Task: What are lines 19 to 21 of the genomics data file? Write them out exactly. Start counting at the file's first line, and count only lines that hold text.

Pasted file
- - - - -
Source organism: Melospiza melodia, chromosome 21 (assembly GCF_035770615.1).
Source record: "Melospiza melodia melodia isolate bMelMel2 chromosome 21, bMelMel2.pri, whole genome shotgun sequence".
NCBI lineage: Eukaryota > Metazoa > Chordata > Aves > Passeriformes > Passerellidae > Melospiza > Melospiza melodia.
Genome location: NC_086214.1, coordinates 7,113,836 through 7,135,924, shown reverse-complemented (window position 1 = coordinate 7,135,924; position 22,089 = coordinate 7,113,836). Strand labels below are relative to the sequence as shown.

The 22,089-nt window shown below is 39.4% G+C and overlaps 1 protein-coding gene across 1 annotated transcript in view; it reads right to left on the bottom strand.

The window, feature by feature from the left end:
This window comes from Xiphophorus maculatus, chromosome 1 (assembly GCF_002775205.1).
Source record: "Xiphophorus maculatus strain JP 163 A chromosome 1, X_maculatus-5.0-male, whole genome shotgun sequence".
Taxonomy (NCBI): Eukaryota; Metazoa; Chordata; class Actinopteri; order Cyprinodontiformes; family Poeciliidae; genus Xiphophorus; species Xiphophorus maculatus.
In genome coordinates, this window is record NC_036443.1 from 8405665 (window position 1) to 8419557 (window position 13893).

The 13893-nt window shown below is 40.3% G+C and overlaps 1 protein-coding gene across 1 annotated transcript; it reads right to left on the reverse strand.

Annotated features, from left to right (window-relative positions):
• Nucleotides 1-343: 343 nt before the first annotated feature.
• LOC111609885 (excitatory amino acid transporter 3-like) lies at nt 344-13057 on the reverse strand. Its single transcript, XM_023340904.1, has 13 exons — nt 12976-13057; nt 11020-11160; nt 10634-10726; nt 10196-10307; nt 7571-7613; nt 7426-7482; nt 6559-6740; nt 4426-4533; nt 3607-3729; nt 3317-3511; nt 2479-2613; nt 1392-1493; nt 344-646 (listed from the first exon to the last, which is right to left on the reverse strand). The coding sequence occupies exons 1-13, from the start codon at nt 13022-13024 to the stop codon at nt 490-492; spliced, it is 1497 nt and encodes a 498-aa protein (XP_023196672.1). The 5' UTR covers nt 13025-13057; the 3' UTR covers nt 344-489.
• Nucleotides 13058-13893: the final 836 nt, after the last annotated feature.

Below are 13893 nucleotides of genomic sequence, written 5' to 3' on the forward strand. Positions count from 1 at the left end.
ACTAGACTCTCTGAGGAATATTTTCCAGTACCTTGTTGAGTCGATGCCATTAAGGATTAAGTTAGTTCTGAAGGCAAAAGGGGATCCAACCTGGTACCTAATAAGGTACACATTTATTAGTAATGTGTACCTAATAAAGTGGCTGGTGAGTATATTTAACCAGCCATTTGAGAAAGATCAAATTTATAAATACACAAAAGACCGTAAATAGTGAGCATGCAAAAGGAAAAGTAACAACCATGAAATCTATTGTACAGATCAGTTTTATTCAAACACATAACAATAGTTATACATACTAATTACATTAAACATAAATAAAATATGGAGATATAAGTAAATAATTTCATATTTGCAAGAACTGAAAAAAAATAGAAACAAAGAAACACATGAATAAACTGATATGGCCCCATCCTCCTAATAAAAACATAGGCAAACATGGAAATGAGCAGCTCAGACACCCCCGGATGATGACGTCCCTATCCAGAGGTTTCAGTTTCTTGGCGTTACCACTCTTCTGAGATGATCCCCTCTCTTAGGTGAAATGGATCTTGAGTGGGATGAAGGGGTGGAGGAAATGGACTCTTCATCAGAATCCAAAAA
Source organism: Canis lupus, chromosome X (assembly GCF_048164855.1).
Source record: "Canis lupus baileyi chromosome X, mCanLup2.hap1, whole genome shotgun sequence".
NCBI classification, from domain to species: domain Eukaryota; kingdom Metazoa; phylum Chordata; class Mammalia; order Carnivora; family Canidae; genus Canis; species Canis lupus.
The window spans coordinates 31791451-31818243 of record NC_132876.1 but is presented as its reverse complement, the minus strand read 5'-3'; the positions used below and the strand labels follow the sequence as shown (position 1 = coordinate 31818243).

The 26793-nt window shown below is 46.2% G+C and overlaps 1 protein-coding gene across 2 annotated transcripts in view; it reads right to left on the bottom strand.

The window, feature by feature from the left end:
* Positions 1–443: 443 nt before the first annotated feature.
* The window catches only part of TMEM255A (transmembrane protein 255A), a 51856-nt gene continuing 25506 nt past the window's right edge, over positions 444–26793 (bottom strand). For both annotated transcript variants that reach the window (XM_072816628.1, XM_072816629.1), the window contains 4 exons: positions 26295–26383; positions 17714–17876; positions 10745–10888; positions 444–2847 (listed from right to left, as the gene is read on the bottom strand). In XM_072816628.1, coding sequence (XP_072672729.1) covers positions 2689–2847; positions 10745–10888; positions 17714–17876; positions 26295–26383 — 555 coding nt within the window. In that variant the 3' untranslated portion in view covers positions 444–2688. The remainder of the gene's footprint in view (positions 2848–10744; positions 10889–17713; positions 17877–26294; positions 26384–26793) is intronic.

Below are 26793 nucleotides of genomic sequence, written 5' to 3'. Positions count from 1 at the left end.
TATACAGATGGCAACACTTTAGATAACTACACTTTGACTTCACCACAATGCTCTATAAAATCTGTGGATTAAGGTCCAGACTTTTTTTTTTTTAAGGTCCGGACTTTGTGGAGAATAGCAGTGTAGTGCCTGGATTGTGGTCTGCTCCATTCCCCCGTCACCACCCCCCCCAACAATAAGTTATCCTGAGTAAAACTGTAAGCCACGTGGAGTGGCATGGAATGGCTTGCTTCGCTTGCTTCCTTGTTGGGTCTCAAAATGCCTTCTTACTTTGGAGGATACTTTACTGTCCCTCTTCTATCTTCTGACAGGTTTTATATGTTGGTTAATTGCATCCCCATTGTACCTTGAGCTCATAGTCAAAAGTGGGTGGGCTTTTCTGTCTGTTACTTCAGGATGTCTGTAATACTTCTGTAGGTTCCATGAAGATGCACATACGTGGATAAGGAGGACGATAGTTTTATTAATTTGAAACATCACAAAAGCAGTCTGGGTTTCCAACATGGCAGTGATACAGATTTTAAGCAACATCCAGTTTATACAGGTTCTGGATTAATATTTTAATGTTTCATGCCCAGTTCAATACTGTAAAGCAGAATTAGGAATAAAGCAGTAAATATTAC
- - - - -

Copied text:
Source record: "Canis lupus baileyi chromosome X, mCanLup2.hap1, whole genome shotgun sequence".
NCBI classification, from domain to species: domain Eukaryota; kingdom Metazoa; phylum Chordata; class Mammalia; order Carnivora; family Canidae; genus Canis; species Canis lupus.
The window spans coordinates 31791451-31818243 of record NC_132876.1 but is presented as its reverse complement, the minus strand read 5'-3'; the positions used below and the strand labels follow the sequence as shown (position 1 = coordinate 31818243).